3:45 PM - 4:00 PM
[SSS29-09] Frictional heating causes high-velocity weakening of gouge; inference from specimens with different thermal conductivity
Keywords:fault gouge, friction of fault, high-velocity weakening of fault, high-velocity friction experiments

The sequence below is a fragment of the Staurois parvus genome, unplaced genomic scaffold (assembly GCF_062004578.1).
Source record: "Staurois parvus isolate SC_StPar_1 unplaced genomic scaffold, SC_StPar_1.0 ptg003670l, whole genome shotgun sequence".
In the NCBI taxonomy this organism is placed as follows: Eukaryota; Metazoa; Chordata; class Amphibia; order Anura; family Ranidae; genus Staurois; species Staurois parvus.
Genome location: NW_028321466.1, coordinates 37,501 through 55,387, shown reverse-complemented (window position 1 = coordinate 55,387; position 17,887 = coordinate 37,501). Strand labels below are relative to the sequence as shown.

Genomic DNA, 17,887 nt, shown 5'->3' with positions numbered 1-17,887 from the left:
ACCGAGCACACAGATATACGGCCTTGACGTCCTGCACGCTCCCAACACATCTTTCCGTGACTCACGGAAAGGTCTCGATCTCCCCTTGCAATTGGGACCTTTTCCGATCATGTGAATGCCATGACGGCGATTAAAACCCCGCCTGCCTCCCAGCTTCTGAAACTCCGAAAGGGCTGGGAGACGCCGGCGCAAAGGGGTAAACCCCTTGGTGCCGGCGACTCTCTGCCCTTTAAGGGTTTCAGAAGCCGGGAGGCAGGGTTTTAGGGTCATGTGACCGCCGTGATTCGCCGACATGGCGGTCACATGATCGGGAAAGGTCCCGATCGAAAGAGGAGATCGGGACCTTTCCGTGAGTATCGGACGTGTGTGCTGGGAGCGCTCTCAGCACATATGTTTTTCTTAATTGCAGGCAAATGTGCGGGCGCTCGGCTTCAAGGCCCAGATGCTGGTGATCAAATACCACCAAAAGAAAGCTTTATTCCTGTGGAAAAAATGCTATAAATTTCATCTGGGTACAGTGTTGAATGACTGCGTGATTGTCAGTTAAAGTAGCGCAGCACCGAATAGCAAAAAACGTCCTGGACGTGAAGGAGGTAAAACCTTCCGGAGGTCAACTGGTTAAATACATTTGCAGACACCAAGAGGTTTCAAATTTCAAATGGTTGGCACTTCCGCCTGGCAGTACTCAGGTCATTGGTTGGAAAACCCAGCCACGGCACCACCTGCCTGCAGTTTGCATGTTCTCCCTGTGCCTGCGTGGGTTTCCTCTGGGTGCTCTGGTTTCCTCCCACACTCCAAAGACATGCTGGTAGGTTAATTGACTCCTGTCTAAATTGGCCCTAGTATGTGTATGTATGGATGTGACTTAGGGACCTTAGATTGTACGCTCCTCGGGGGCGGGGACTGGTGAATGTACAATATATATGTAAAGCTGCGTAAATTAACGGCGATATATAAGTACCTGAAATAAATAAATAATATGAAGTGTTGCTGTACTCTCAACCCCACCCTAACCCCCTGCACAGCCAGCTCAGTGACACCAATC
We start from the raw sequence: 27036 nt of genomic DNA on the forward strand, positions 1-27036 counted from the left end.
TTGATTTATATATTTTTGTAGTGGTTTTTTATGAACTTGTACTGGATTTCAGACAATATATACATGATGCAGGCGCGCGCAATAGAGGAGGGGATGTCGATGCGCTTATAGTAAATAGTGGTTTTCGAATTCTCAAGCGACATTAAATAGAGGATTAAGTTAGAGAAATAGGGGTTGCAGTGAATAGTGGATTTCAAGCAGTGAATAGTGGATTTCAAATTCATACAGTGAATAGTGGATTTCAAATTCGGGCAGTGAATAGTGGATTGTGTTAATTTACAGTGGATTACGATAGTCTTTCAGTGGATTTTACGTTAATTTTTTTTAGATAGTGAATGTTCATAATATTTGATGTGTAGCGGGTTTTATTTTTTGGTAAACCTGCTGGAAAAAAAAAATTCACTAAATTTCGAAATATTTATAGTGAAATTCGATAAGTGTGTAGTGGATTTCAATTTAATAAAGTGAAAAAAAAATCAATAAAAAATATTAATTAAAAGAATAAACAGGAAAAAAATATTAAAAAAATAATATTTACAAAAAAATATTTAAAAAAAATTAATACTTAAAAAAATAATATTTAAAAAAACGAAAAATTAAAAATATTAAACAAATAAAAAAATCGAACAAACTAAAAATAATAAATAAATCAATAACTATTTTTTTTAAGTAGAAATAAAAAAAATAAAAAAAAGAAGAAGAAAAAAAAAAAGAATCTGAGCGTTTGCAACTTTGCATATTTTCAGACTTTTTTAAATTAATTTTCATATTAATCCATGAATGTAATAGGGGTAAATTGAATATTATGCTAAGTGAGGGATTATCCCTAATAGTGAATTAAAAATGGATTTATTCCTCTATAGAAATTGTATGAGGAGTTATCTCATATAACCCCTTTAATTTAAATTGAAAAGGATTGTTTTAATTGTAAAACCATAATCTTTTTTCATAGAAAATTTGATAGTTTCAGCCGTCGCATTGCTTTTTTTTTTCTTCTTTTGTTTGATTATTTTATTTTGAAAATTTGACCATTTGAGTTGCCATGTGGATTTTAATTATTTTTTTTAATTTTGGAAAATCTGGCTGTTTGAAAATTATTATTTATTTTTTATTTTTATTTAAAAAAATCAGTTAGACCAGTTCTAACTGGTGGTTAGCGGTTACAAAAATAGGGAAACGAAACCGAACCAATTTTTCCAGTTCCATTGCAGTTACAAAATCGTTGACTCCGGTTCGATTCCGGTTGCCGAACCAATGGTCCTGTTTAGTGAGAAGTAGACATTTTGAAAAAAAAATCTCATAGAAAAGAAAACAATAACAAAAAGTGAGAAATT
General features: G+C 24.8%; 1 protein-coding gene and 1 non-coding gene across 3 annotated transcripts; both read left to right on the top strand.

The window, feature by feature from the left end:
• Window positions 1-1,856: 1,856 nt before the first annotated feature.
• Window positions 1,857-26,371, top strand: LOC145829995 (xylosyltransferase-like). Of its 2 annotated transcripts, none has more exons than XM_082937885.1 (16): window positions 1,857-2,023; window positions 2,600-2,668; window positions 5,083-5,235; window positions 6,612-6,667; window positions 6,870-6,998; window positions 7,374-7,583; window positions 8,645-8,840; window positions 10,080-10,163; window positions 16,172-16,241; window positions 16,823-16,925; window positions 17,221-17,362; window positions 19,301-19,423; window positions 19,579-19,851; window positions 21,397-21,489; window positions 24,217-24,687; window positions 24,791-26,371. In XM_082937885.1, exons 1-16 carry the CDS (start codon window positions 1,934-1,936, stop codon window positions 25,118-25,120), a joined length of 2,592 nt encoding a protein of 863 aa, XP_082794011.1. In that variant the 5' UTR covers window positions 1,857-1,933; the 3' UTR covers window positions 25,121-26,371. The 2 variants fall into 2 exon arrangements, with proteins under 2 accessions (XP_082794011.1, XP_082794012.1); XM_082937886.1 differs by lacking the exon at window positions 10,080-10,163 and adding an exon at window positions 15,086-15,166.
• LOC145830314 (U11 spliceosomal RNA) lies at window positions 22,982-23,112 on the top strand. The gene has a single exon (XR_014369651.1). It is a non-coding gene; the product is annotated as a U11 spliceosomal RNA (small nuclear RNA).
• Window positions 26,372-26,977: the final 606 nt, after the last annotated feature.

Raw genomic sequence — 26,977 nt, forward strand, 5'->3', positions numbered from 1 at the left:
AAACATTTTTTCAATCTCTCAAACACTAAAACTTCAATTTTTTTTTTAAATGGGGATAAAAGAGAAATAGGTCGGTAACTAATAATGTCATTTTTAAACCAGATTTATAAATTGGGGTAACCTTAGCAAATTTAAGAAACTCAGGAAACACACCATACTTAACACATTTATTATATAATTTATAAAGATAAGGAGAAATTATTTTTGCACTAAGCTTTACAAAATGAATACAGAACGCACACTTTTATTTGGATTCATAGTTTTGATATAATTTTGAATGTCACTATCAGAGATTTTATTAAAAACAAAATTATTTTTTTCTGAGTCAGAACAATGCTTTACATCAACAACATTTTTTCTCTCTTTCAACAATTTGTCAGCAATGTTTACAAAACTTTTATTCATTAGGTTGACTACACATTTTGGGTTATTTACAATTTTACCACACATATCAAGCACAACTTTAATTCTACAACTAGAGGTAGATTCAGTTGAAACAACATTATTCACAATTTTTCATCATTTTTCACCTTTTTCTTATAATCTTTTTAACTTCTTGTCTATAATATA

Uniaxial strength of rocks reduces by several hundred times due to thermal fracturing during high-velocity friction experiments with host rocks, making it difficult to conduct high-velocity friction experiments at normal stresses higher than several MPa. Experiments can be done at normal stresses up to about 30 MPa with host rocks reinforced with aluminum rings, but metal-metal friction or frictional melting of aluminum is involved with the experiments. We have been seeking for designing a sample cell that can sustain much higher normal stresses, but finding materials that exhibit similar frictional behaviors to those of rocks has been a difficult task. One of the coauthors (AN) found that TiAlV alloy has a thermal conductivity as low as those of rocks, and we decided to perform a series of high-velocity friction experiments on Longmenshan fault gouge from Hongkou outcrop (illite 47%, quartz 41%, smectite 3%, kaolinite 3% and chlorite 2%) using host specimens with different thermal conductivities. Experiments were done with a rotary-shear low to high-velocity friction apparatus at Institute of Geology, China Earthquake Administration, at slip rates of 0.5, 1.0, 2.1 m/s and at a normal stress of 1 MPa. Host specimens were made with gabbro (thermal conductivity of 3.3 W/mK), TiAlV alloy (5.8 W/mK), stainless steel (15 W/mK) and brass (123 W/mK). Both gabbro and TiAlV alloy exhibits marked slip weakening and their behaviors are quite similar. Whereas weakening is suppressed dramatically with brass, and stainless steel shows intermediate behaviors between gabbro/TiAlV allow and brass. Temperature measurements in the stationary host specimens and FEM analysis with COMSOLE software revealed that an average temperature in slipping zones in the outer-half of the gouge ranging from 90 to 300 degrees Celcius was attained by using those materials. Friction coefficient at the end of runs decreases from 0.65 to about 0.1 with an increase in the average temperature, and the results indicate that the temperature rise is important in causing the high-velocity weakening of gouge. Powder lubrication cannot explain the results. We have started to compare the results with modified flash heating theories (Rice, 2006, JGR; Noda, 2008, JGR; Proctor et al., 2014, JGR; Platt et al., 2014, AGU). TiAlV allow is an ideal material for making sample cells for high-normal stress experiments.